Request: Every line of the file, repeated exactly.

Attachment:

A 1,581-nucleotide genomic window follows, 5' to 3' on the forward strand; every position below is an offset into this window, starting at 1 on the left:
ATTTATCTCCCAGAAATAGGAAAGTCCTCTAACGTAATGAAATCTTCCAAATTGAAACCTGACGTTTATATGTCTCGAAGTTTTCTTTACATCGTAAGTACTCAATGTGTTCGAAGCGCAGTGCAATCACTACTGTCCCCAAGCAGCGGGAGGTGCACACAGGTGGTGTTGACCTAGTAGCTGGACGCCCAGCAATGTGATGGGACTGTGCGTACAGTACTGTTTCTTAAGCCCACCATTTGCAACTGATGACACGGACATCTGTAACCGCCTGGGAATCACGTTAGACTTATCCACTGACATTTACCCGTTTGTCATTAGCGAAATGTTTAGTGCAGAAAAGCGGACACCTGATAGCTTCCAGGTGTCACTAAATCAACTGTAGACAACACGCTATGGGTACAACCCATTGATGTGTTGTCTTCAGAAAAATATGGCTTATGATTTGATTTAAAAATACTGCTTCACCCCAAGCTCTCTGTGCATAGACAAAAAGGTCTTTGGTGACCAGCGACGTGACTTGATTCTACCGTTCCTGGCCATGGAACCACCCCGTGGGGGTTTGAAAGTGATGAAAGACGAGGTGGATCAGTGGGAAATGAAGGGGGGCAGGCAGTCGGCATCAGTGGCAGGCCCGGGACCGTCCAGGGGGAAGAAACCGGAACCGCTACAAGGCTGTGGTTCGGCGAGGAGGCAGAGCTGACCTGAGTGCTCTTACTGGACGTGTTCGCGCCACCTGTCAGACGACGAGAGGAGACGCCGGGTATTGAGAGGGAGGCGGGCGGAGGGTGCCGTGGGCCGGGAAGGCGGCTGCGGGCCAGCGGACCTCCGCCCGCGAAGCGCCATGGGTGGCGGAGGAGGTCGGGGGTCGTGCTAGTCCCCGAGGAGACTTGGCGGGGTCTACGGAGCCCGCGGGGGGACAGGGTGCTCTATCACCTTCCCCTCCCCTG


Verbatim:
A 1,581-nucleotide genomic window follows, 5' to 3' on the forward strand; every position below is an offset into this window, starting at 1 on the left:
ATTTATCTCCCAGAAATAGGAAAGTCCTCTAACGTAATGAAATCTTCCAAATTGAAACCTGACGTTTATATGTCTCGAAGTTTTCTTTACATCGTAAGTACTCAATGTGTTCGAAGCGCAGTGCAATCACTACTGTCCCCAAGCAGCGGGAGGTGCACACAGGTGGTGTTGACCTAGTAGCTGGACGCCCAGCAATGTGATGGGACTGTGCGTACAGTACTGTTTCTTAAGCCCACCATTTGCAACTGATGACACGGACATCTGTAACCGCCTGGGAATCACGTTAGACTTATCCACTGACATTTACCCGTTTGTCATTAGCGAAATGTTTAGTGCAGAAAAGCGGACACCTGATAGCTTCCAGGTGTCACTAAATCAACTGTAGACAACACGCTATGGGTACAACCCATTGATGTGTTGTCTTCAGAAAAATATGGCTTATGATTTGATTTAAAAATACTGCTTCACCCCAAGCTCTCTGTGCATAGACAAAAAGGTCTTTGGTGACCAGCGACGTGACTTGATTCTACCGTTCCTGGCCATGGAACCACCCCGTGGGGGTTTGAAAGTGATGAAAGACGAGGTGGATCAGTGGGAAATGAAGGGGGGCAGGCAGTCGGCATCAGTGGCAGGCCCGGGACCGTCCAGGGGGAAGAAACCGGAACCGCTACAAGGCTGTGGTTCGGCGAGGAGGCAGAGCTGACCTGAGTGCTCTTACTGGACGTGTTCGCGCCACCTGTCAGACGACGAGAGGAGACGCCGGGTATTGAGAGGGAGGCGGGCGGAGGGTGCCGTGGGCCGGGAAGGCGGCTGCGGGCCAGCGGACCTCCGCCCGCGAAGCGCCATGGGTGGCGGAGGAGGTCGGGGGTCGTGCTAGTCCCCGAGGAGACTTGGCGGGGTCTACGGAGCCCGCGGGGGGACAGGGTGCTCTATCACCTTCCCCTCCCCTG